Learn what is branding, what is a good brand, how branding is different from a logo and marketing and what’s the difference between marketing and branding.
What is branding and how it’s different from a logo and marketing
When you think of brands you probably think of big names like Coca-Cola, Nike, and the big named products you see every day.
But what exactly is a brand? What does it mean? How is your brand communicated?
When talking with entrepreneurs, I get a sense there’s a lot of confusion on what exactly branding is. After reading this article, you’ll be well informed on some of the common terminologies you hear like brand positioning, why a brand is not just a logo and what to do if you suspect your brand needs a makeover.
A brand is more than just a logo, tagline, website or jingle. It’s the total experience of working with you.
Every touchpoint a customer has with you shapes your brand. Whether favorable or not, the overall perception the public has about you and your business makes up your brand.
Your brand encompasses a visual look and feel through the use of colors, logos, imagery and typography. There is also verbal branding depicted through your core values, vision statement, jingle or tagline.
But your brand also includes the results of experiences with you, your team and your company in general through shopping, networking, customer service, your website, and social media channels.
The difference between marketing and branding
Many people think marketing and branding are the same thing but this is not the case. Here’s a story to help you understand the example:
1. A guy walks into a party and sees a girl he likes. He walks over to her and says “I am a great dancer.”
That’s marketing. He’s sharing a message with the prospect I hope to move her to action.
2. A guy walks into a party and sees a girl he likes. He walks over to her and says “Hey, I’ll dance with you for the low price of one dollar.”
That’s sales. He is offering an opportunity for money to a prospect.
3. A guy walks into a party and sees a girl he likes. The girl walks over to him and says “Those girls tell me you are a great dancer.”
That’s branding. Through the girl’s experience, she formed a favorable brand impression that moved into action.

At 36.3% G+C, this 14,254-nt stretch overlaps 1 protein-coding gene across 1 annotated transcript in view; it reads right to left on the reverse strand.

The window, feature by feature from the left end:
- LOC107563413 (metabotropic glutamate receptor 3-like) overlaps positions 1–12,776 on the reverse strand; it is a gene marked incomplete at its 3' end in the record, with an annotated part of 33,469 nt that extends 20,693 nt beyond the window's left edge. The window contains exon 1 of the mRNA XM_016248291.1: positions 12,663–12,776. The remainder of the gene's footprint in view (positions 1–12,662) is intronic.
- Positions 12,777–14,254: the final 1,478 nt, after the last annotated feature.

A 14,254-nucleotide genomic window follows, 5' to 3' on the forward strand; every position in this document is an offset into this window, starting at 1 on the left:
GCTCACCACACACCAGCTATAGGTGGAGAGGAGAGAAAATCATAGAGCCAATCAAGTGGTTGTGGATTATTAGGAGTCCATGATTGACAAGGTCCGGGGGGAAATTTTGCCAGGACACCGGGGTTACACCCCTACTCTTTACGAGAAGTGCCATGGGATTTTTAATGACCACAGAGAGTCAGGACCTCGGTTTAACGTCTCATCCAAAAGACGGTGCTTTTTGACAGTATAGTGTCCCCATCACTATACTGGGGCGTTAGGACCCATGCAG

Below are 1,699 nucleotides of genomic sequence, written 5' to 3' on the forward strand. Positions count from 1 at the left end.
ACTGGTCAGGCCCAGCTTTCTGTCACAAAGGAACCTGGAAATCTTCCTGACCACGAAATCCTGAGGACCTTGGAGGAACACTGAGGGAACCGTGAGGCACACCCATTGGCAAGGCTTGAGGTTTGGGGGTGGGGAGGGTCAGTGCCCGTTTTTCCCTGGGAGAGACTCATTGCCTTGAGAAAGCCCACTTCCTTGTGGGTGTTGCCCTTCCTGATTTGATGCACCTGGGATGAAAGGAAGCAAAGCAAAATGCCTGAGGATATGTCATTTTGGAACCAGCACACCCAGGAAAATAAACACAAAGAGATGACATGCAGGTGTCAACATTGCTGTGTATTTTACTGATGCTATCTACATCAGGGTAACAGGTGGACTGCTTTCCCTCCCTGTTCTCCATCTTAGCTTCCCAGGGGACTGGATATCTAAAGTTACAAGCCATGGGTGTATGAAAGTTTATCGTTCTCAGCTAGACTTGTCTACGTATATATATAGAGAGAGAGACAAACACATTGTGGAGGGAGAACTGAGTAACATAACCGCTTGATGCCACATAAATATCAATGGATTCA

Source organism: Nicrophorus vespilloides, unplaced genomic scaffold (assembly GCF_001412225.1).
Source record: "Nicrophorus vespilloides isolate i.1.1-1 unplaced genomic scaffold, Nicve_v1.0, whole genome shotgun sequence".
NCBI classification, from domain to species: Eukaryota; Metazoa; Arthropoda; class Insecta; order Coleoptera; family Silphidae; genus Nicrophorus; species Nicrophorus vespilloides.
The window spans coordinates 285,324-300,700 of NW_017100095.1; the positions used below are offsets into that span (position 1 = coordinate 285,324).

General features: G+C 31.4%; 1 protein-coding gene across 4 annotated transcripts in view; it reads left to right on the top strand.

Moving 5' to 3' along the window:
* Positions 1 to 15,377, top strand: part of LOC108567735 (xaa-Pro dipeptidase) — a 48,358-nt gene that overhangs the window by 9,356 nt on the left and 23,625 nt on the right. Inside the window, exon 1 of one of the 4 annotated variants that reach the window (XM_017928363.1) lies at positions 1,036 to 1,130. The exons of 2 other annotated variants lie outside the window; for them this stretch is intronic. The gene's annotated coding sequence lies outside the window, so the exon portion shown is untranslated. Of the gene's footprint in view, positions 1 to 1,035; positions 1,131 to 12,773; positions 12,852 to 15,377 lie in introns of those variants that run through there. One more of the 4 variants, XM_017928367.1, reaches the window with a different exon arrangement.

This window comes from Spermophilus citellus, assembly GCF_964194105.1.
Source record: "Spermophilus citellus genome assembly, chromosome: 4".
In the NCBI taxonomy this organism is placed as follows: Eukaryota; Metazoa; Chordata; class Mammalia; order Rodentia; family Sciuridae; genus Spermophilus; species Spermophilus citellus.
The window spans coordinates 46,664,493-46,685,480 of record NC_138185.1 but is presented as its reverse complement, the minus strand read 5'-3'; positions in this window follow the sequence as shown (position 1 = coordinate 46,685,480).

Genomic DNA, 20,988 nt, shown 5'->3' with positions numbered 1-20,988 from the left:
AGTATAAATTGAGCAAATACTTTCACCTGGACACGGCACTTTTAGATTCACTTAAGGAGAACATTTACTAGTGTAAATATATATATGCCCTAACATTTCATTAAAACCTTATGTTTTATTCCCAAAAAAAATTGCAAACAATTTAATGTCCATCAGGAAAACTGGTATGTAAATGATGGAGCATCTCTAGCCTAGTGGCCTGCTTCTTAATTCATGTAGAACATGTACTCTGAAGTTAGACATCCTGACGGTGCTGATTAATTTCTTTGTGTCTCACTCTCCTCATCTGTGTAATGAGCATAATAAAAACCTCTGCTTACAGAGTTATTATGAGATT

What makes a good brand?
Many businesses try to appeal to a wide audience. But strong brands have a polarizing effect. They appeal to a smaller niche audience.
Today’s customers are craving more transparency and authenticity with their favorite brands. They want to know the real person behind the company.
– Who are they?
– What inspires them?
– What matters to them?
– How did they get into the business?
– What causes do they represent?
– What do they do in their personal time?
Moreover, multimedia is shifting consumers to having more kinds of experiences with their brand. The use of interactive websites, Facebook live feeds social media responses and live cams all help shape a brand.
In fact, millions (including me) are watching April the Giraffe on a live video cam (as of March 13, 2017) as she prepares to give birth to a baby calf. The Animal Adventure Park is exponentially increasing their brand reach and awareness just through this one tactic alone.
A business can be very organic and as times goes by, the original brand you started with may not fit anymore. This has happened to several of our clients where, after several years, they realize their original brand is no longer consistent with their current business model and the market they are serving.
Conducting a brand assessment allows you to evaluate the strength of your brand, understand its value with customers, and how to reposition the brand, if needed, to reflect any changes.
So it’s important to periodically do a check to see if your logo, website, bios, headshots, tagline, and other branding elements are still a fit. If you look back at McDonald’s, they have had numerous slogans over the years. You may remember “You deserve a break today” (1971), or “We do it all for you” (1975), or the current one “Lovin’ Beats Hatin’” (2015).
As consumers changed, they updated their image and brand messaging to stay fresh and relevant with their audience.
Does your brand need a makeover?
Often as a business grows, a rebrand is needed to upscale messaging to fit with the newer level of success. Or a business could be changing its focus when launching a new product/service or appealing to a new target audience.
DISCLAIMER: This article expresses my own ideas and opinions. Any information I have shared are from sources that I believe to be reliable and accurate. I did not receive any financial compensation in writing this post, nor do I own any shares in any company I’ve mentioned. I encourage any reader to do their own diligent research first before making any investment decisions.
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